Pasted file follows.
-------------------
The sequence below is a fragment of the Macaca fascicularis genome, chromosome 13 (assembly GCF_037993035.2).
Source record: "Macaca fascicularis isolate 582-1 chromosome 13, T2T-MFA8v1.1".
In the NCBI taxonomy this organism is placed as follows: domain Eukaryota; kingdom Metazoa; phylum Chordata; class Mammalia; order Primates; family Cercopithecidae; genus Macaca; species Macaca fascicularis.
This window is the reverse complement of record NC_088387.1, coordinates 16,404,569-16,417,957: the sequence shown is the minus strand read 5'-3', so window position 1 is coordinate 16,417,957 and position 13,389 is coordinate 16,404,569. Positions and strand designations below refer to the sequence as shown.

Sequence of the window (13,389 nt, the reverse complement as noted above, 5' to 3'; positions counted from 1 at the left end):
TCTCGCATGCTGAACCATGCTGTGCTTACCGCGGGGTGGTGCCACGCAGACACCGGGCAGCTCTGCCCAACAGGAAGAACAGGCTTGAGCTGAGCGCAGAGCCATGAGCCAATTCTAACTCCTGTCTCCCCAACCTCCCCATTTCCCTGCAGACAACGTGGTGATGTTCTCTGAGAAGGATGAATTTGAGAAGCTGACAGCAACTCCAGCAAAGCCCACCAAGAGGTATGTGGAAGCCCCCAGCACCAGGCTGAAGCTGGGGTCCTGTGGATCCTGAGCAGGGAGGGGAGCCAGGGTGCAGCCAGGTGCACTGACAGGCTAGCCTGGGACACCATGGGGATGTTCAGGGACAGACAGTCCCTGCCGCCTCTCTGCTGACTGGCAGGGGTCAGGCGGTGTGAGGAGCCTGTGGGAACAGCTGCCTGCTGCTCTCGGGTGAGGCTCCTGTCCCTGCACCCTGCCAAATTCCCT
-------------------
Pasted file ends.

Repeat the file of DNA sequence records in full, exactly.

The sequence below is a fragment of the Macaca fascicularis genome, chromosome 13 (assembly GCF_037993035.2).
Source record: "Macaca fascicularis isolate 582-1 chromosome 13, T2T-MFA8v1.1".
In the NCBI taxonomy this organism is placed as follows: domain Eukaryota; kingdom Metazoa; phylum Chordata; class Mammalia; order Primates; family Cercopithecidae; genus Macaca; species Macaca fascicularis.
This window is the reverse complement of record NC_088387.1, coordinates 16,404,569-16,417,957: the sequence shown is the minus strand read 5'-3', so window position 1 is coordinate 16,417,957 and position 13,389 is coordinate 16,404,569. Positions and strand designations below refer to the sequence as shown.

Sequence of the window (13,389 nt, the reverse complement as noted above, 5' to 3'; positions counted from 1 at the left end):
TCTCGCATGCTGAACCATGCTGTGCTTACCGCGGGGTGGTGCCACGCAGACACCGGGCAGCTCTGCCCAACAGGAAGAACAGGCTTGAGCTGAGCGCAGAGCCATGAGCCAATTCTAACTCCTGTCTCCCCAACCTCCCCATTTCCCTGCAGACAACGTGGTGATGTTCTCTGAGAAGGATGAATTTGAGAAGCTGACAGCAACTCCAGCAAAGCCCACCAAGAGGTATGTGGAAGCCCCCAGCACCAGGCTGAAGCTGGGGTCCTGTGGATCCTGAGCAGGGAGGGGAGCCAGGGTGCAGCCAGGTGCACTGACAGGCTAGCCTGGGACACCATGGGGATGTTCAGGGACAGACAGTCCCTGCCGCCTCTCTGCTGACTGGCAGGGGTCAGGCGGTGTGAGGAGCCTGTGGGAACAGCTGCCTGCTGCTCTCGGGTGAGGCTCCTGTCCCTGCACCCTGCCAAATTCCCT